• Examples of acceptable verifiable documentation of work hours include, but are not limited to, the following:

D-202.d: Allowable Reductions in Activity Hours

At initial eligibility determination or redetermination, Boards may reduce work, education and job training activity requirements if a parent’s documented medical disability or need to care for a physically or mentally disabled family member prevents the parent from participating in the activities for the required hours per week.

- Rule Reference: §809.50(b)

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D-203: Identity Verification for At-Risk Child Care

Workforce Development Boards (Boards) must be aware that information entered into The Workforce Information System of Texas (TWIST) for parents, household members and children receiving At-Risk subsidized child care is validated through crossmatch verification between the Texas Workforce Commission (TWC) and federal databases.

D-203.a: Identity Verification Data Elements

Boards must be aware of the following:

  • Identity information is verified electronically with federal databases through a weekly batch process, with responses provided overnight.  Four data elements are used in the matching process:
  • If all four data elements match, the individual’s identity is confirmed as valid.  If there are any mismatches, a mismatch report identifies the customers requiring identity verification.
  • Mismatches occur for a variety of reasons:
  • Database mismatches are sent to Boards using encryption software.

D-203.b: Resolving Data Mismatches

Boards must ensure that appropriate staff review the customer’s case file and ensure that identity data mismatches (that is, SSN, name, date of birth or gender) are resolved using the following procedures:

  • Review the case file documentation containing the four data elements to determine whether a data entry error in TWIST caused the mismatch.
  • If the case file review confirms a data entry error occurred, enter the correct data into TWIST.
  • If the case file review confirms the data was entered into TWIST correctly, contact the customer in writing and provide the following:
  • If the customer confirms the data elements in TWIST are correct, request proof through acceptable documentation of the correct data elements.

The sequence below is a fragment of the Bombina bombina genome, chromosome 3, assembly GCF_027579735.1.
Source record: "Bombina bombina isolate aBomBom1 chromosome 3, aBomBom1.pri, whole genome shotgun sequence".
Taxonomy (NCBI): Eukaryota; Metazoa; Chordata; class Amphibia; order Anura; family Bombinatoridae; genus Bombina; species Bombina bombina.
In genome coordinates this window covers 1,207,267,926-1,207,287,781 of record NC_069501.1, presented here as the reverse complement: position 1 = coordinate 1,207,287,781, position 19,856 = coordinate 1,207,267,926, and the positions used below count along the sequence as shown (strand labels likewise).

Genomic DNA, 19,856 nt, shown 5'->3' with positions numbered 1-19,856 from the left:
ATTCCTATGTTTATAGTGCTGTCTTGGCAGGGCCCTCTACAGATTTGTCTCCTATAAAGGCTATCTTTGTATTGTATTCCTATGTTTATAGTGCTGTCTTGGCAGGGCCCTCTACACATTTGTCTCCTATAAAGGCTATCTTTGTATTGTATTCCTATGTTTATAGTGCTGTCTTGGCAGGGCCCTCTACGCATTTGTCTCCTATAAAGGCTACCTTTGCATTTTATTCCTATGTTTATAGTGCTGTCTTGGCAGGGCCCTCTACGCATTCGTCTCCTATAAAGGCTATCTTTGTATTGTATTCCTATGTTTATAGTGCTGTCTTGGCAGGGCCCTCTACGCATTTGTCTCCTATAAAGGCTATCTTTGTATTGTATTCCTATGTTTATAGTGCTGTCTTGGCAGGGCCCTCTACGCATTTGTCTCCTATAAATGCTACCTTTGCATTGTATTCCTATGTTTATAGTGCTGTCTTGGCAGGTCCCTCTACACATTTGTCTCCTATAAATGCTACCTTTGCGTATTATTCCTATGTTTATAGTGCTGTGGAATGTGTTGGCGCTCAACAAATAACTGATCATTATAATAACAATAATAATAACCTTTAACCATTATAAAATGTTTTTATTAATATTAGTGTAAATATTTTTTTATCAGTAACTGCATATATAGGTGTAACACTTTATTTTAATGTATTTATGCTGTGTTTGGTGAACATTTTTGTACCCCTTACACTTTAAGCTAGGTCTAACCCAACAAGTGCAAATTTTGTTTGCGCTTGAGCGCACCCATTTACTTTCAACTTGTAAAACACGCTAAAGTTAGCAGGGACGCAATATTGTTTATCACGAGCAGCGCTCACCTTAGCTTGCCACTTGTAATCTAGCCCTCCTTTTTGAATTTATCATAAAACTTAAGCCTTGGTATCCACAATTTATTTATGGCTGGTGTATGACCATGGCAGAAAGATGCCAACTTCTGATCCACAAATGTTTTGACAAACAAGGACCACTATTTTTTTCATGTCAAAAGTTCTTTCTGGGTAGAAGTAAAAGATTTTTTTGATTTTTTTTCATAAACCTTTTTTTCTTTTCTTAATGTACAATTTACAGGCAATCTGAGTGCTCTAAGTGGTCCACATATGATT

• If the customer states that the data elements in TWIST are incorrect:

Boards must ensure that appropriate staff accept any of the following documentation for verifying identity:

  • U.S. passport*
  • State driver’s license*
  • Government-issued identification (ID) card*
  • School ID card*
  • U.S. military card or draft record
  • Birth certificate
  • Military dependent’s ID card*
  • Native American Tribal document/card (I-872)
  • U.S. Coast Guard Merchant Mariner ID card*
  • Certificate of Degree of Indian Blood or other U.S. American Indian/Alaskan Native and Tribal document*
  • Adoption papers or records
  • Employee ID card*
  • Signed application for Medicaid—signature of an authorized representative acting on the individual’s behalf is acceptable
  • Certificate of U.S. citizenship* (N-561)
  • Lawful permanent resident card, also known as a green card* (I-551)
  • Employment authorization card (I-766)*
  • Certificate of birth, issued by a foreign service post (FS-545)
  • TANF, SNAP benefits (food stamps) or other related public assistance records
  • Foreign passport*
  • Form I-94 Arrival/Departure Record
  • Travel document card*

*Issued with a photograph

If the customer does not respond to the request for documentation, Boards

  • Must ensure that the documentation is requested of and submitted by the customer during the 12-month eligibility redetermination process
  • May initiate fraud fact-finding pursuant to TWC procedures during the 12-month eligibility period or during the 12-month eligibility redetermination period

Additional information and technical assistance for resolving identity data mismatches is available in Technical Assistance Bulletin 249, Identity Mismatch Verification Report PDF and the accompanying attachment Identity Mismatch Verification Report PDF sample.

D-203.c: Reporting Multiple Use of a Social Security Number

If, during the course of an identity data discrepancy review, Boards discover that a Social Security Number (SSN) is being used by more than one individual or employer, Boards must immediately report this information to TWC’s Office of Investigations and submit an Incident Report (RID-32) within five business days.  The RID-32 and instructions are available on TWC’s Intranet (the Intranet is not available to the general public).

 

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Part A - Definitions

Part H - Consumer Education and Child Care Quality Activities

Part J - Appendix